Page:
Friday, September 14, 2007

Another Thousand Years of Darkness?

Properly examined, history can tell us what we need to know about human behavior to avoid mistakes of the past. It's relevant and fascinating - so why do our textbooks and teachers make it seem so dry and boring? Are they afraid we'll learn too much?

If you were lucky, you had at least one history teacher who taught you to examine history in the context of our lives today - instead of just teaching you a boring succession of dates and names to memorize as you marched through time, class after class.

THE RISE AND FALL OF ALEXANDRIA, Birthplace of the Modern Mind by Justin Pollard and Howard Reid is an excellent example of the importance of understanding history - and their work breathes life into this ancient story.

Excerpt from jacket cover -

Most of us assume that two cities - Athens and Rome - dominated the classical world and set Western culture on its present course. But there was a third city that, at its height, dwarfed both of these in scientific and artistic achievement: Alexandria of Egypt. While Athens and Rome spread their influence through trade and war, Alexandria sought to conquer the mind.

This lively, accessible saga explores the birth, death, and legacy of this miraculous city. It was here that humankind first:
· Realized that the earth was not flat
· Invented geometry
· Built the steam engine
· Invented latitude and longitude, drawing the first accurate maps of the world

And when the city was destroyed in the seventh century AD, Western civilization regressed a thousand years.

. . .Here the true foundations of the modern world were laid – not in stone, but in ideas.

Yet it is a terrible irony that here too the seeds of religious extremism were sown, seeds that emerged in the form of early Christian and Muslim militant fanaticism, both of which eventually destroyed first the intellectual then the physical fabric of the city itself.

The Rise and Fall of Alexandria, Birthplace of the Modern Mind by Justin Pollard and Howard Reid

Famed astronomer Carl Sagan understood it.

When speaking of this miraculous city and its great Library he laments, "Imagine how different the world would be if those discoveries had been explained and used for the benefit of everyone". Instead, these discoveries were the guarded possessions of a few powerful men.

Alexandria was the greatest city the Western world had ever seen. People of all nations came there to live, to trade, to learn. On any given day, its harbors were thronged with merchants, scholars, and tourists. This was a city where Greeks, Egyptians, Arabs, Syrians, Hebrews, Persians, Nubians, Phoenicians, Italians, Gauls and Iberians exchanged merchandise and ideas. It is probably here that the word cosmopolitan realized its true meaning--citizen, not just of a nation, but of the Cosmos. To be a citizen of the Cosmos...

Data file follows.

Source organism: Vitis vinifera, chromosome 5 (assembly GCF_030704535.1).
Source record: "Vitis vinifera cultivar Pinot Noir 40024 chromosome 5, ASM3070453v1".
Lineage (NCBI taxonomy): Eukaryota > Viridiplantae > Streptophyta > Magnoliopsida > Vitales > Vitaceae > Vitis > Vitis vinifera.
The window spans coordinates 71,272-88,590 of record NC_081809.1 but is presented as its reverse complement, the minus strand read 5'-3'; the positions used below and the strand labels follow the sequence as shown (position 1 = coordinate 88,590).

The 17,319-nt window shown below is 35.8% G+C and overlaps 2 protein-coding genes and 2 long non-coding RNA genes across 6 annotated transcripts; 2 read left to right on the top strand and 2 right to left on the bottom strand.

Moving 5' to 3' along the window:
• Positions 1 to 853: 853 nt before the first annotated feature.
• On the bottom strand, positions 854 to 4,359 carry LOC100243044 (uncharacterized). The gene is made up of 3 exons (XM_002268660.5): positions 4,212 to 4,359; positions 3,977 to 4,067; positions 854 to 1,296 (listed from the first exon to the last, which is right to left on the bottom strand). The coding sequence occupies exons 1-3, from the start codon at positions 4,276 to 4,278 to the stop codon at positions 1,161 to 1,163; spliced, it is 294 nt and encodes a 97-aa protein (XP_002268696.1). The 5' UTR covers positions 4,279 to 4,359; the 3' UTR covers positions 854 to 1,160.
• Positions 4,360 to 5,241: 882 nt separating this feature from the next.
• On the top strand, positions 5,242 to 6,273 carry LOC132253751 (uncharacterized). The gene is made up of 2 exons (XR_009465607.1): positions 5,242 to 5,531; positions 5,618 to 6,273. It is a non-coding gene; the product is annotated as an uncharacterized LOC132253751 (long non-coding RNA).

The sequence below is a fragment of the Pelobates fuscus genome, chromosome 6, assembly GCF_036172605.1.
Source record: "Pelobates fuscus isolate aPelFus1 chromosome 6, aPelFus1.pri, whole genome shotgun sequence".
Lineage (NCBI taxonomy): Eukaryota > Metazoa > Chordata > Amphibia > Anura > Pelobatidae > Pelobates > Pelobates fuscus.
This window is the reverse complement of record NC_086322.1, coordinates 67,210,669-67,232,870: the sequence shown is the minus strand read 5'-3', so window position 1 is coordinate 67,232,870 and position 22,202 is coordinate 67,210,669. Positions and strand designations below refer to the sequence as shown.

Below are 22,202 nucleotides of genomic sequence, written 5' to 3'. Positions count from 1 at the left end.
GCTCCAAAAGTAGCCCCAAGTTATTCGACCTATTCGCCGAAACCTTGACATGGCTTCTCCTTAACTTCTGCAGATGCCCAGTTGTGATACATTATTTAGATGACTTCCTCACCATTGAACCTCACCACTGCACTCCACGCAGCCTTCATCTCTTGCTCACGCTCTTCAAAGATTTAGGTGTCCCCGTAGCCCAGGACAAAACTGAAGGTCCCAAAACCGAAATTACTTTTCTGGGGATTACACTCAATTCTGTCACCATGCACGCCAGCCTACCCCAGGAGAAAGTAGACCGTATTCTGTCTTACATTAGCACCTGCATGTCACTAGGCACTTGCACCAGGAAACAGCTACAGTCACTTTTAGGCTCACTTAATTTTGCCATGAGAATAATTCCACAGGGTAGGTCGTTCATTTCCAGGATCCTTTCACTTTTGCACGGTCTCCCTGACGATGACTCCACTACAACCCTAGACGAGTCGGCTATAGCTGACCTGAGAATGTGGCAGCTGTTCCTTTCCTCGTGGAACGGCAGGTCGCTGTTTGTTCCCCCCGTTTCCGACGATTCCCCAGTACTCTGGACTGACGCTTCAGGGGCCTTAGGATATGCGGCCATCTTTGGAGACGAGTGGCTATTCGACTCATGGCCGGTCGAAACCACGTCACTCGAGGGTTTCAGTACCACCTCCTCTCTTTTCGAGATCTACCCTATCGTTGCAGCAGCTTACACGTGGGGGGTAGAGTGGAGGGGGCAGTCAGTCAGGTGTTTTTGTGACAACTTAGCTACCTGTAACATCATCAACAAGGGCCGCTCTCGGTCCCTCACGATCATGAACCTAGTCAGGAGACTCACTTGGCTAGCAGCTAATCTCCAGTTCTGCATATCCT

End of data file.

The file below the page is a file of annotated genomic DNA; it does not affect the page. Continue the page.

Here clearly were the seeds of the modern world. What prevented them from taking root and flourishing? Why instead did the West slumber through a thousand years of darkness until Columbus and Copernicus and their contemporaries rediscovered the work done in Alexandria? I cannot give you a simple answer. But I do know this: there is no record, in the entire history of the Library, that any of its illustrious scientists and scholars ever seriously challenged the political, economic and religious assumptions of their society. The permanence of the stars was questioned; the justice of slavery was not. Science and learning in general were the preserve of a privileged few. The vast population of the city had not the vaguest notion of the great discoveries taking place within the Library. New findings were not explained or popularized. The research benefited them little. Discoveries in mechanics and steam technology were applied mainly to the perfection of weapons, the encouragement of superstition, the amusement of kings. The scientists never grasped the potential of machines to free people. The great intellectual achievements of antiquity had few immediate practical implications. Science never captured the imagination of the multitude. There was no counterbalance to stagnation, to pessimism, to the most abject surrenders to mysticism. When, at long last, the mob came to burn the Library down, there was nobody to stop them.

From Carl Sagan’s COSMOS
See Alex Petrov's The Rise and Fall of Alexandria

The population was ignorant of discoveries taking place in the Library-
intellectuals at the great Library were unconcerned with the general population -
and rulers guarded knowledge to advance their own wealth and power-
a perfect atmosphere for religious fanaticism to destroy it all.

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